Unfortunately, hourly and part-time workers, in general, do not get the same attention from upper management as employees on salary. If you take a closer look at the numbers, this shouldn’t be the case. Nearly 1 out of every 4 workers in the American workforce are part-time/hourly workers, and this percentage is expected to grow over the next few years. So, as a manager, it is in your best interest to pay attention to these employees and focus on retaining them. By doing this, you will maximize their productivity and give them a workplace they want to come to everyday. Here are a few ways you can better integrate them with your company and keep them engaged and happy while at work.

Keep Them Informed of Their Shifts in Advance

A common complaint part-time workers have is that they are given too short of a notice when their shifts will be. In fact, most are told their schedule less than a week in advance. This makes life very difficult for these workers as they often are balancing their schedules with school or other jobs. You can remedy this by keeping them informed as soon as schedules are published and if/when they are edited.

Make the Workplace Fun

A majority of part-time workers would rather work at a job that they enjoy but pays less, than a job they hate but get paid more. These employees want an atmosphere where they enjoy being around and working with their colleagues. So, as a manager, it’s important to provide this type of atmosphere. Put together team building activities either during or after work hours. Give them a break room where they can relax, maybe grab a snack, and enjoy each other’s company. You can even spruce up the workplace with brighter colors or more decorations to promote positive vibes. All of these things can go a long way for your part-time employees and your company.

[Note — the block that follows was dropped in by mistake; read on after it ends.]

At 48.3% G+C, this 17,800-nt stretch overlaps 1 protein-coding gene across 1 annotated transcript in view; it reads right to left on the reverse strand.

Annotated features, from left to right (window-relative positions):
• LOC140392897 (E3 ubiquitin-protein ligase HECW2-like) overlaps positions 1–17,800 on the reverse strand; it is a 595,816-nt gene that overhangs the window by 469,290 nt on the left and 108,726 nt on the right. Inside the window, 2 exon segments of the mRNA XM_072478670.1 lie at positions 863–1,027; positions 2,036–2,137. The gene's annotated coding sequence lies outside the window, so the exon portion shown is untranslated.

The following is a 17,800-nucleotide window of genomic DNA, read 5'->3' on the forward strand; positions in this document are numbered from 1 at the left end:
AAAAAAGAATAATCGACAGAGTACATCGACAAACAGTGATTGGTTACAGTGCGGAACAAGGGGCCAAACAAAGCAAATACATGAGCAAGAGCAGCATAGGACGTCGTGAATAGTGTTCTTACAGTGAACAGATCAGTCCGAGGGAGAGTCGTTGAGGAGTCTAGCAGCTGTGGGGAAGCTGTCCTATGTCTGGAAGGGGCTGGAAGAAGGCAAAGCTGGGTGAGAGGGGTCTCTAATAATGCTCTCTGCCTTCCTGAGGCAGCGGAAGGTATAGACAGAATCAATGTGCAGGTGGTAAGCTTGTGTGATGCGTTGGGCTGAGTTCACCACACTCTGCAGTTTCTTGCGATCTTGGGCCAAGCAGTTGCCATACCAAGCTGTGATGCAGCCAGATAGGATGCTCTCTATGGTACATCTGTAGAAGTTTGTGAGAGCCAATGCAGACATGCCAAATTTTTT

Show Them The Impact They Have

Part-time and hourly workers can sometimes feel like they are insignificant in the grand scheme of things. Show them this isn’t the case. Include them in things like company-wide emails that talk about how the company is doing. Share with them the future plans of the company and how they fit in with those plans. Indicate how their performance impacts the company.

Employees like when they are part of something and having an impact, in contrast to going through the motions not knowing exactly how they fit in.

If They Show Potential Tell Them

If a part-time employee shows great potential to grow into a full-time position, share this with him. In all likelihood, your better part-time employees do not just have your company as an option in the future, so it’s important to keep them interested. Make it clear to these employees that there is a light at the end of the tunnel; and if they continue to grow with the company, they will be recognized and awarded properly.

A good way to ensure this is to have dedicated employee development programs. Programs such as “managerial development” clearly indicate to hourly/part-time workers that they can work their way up to a managerial position